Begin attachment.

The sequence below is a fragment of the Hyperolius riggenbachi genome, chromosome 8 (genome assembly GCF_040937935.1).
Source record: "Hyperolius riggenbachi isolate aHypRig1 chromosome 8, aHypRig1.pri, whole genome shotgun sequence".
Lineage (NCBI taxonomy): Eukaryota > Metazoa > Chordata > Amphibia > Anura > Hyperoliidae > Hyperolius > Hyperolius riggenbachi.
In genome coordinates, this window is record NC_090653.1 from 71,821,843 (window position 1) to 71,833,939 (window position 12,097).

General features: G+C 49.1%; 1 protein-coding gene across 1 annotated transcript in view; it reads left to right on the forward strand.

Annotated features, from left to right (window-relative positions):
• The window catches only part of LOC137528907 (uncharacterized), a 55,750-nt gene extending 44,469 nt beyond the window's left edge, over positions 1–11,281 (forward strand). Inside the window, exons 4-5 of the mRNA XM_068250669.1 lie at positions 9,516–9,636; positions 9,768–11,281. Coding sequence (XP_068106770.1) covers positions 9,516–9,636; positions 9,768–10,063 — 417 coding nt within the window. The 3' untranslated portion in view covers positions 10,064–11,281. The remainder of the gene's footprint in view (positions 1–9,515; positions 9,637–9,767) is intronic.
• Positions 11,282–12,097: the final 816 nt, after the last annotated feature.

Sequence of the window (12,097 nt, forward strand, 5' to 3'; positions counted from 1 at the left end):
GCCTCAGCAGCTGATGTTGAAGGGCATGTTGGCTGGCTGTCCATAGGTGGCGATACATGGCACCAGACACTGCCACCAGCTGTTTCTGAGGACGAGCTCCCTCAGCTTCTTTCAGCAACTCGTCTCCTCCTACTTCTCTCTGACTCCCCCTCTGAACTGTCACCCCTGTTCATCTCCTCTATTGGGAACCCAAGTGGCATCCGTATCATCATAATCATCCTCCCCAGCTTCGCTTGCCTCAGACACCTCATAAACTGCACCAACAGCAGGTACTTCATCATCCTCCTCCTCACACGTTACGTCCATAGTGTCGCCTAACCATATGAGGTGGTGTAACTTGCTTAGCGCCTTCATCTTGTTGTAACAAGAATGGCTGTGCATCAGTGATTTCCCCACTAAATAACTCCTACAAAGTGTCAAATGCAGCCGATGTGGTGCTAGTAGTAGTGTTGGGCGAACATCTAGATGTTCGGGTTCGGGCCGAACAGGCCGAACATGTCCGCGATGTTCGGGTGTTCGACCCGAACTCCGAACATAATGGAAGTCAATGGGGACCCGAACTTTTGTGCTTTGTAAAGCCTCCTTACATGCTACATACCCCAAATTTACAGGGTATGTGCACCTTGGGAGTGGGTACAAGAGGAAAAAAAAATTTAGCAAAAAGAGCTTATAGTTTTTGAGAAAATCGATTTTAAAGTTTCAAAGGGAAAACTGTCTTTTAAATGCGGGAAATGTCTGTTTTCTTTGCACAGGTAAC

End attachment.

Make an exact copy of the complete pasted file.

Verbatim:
The sequence below is a fragment of the Hyperolius riggenbachi genome, chromosome 8 (genome assembly GCF_040937935.1).
Source record: "Hyperolius riggenbachi isolate aHypRig1 chromosome 8, aHypRig1.pri, whole genome shotgun sequence".
Lineage (NCBI taxonomy): Eukaryota > Metazoa > Chordata > Amphibia > Anura > Hyperoliidae > Hyperolius > Hyperolius riggenbachi.
In genome coordinates, this window is record NC_090653.1 from 71,821,843 (window position 1) to 71,833,939 (window position 12,097).

General features: G+C 49.1%; 1 protein-coding gene across 1 annotated transcript in view; it reads left to right on the forward strand.

Annotated features, from left to right (window-relative positions):
• The window catches only part of LOC137528907 (uncharacterized), a 55,750-nt gene extending 44,469 nt beyond the window's left edge, over positions 1–11,281 (forward strand). Inside the window, exons 4-5 of the mRNA XM_068250669.1 lie at positions 9,516–9,636; positions 9,768–11,281. Coding sequence (XP_068106770.1) covers positions 9,516–9,636; positions 9,768–10,063 — 417 coding nt within the window. The 3' untranslated portion in view covers positions 10,064–11,281. The remainder of the gene's footprint in view (positions 1–9,515; positions 9,637–9,767) is intronic.
• Positions 11,282–12,097: the final 816 nt, after the last annotated feature.

Sequence of the window (12,097 nt, forward strand, 5' to 3'; positions counted from 1 at the left end):
GCCTCAGCAGCTGATGTTGAAGGGCATGTTGGCTGGCTGTCCATAGGTGGCGATACATGGCACCAGACACTGCCACCAGCTGTTTCTGAGGACGAGCTCCCTCAGCTTCTTTCAGCAACTCGTCTCCTCCTACTTCTCTCTGACTCCCCCTCTGAACTGTCACCCCTGTTCATCTCCTCTATTGGGAACCCAAGTGGCATCCGTATCATCATAATCATCCTCCCCAGCTTCGCTTGCCTCAGACACCTCATAAACTGCACCAACAGCAGGTACTTCATCATCCTCCTCCTCACACGTTACGTCCATAGTGTCGCCTAACCATATGAGGTGGTGTAACTTGCTTAGCGCCTTCATCTTGTTGTAACAAGAATGGCTGTGCATCAGTGATTTCCCCACTAAATAACTCCTACAAAGTGTCAAATGCAGCCGATGTGGTGCTAGTAGTAGTGTTGGGCGAACATCTAGATGTTCGGGTTCGGGCCGAACAGGCCGAACATGTCCGCGATGTTCGGGTGTTCGACCCGAACTCCGAACATAATGGAAGTCAATGGGGACCCGAACTTTTGTGCTTTGTAAAGCCTCCTTACATGCTACATACCCCAAATTTACAGGGTATGTGCACCTTGGGAGTGGGTACAAGAGGAAAAAAAAATTTAGCAAAAAGAGCTTATAGTTTTTGAGAAAATCGATTTTAAAGTTTCAAAGGGAAAACTGTCTTTTAAATGCGGGAAATGTCTGTTTTCTTTGCACAGGTAAC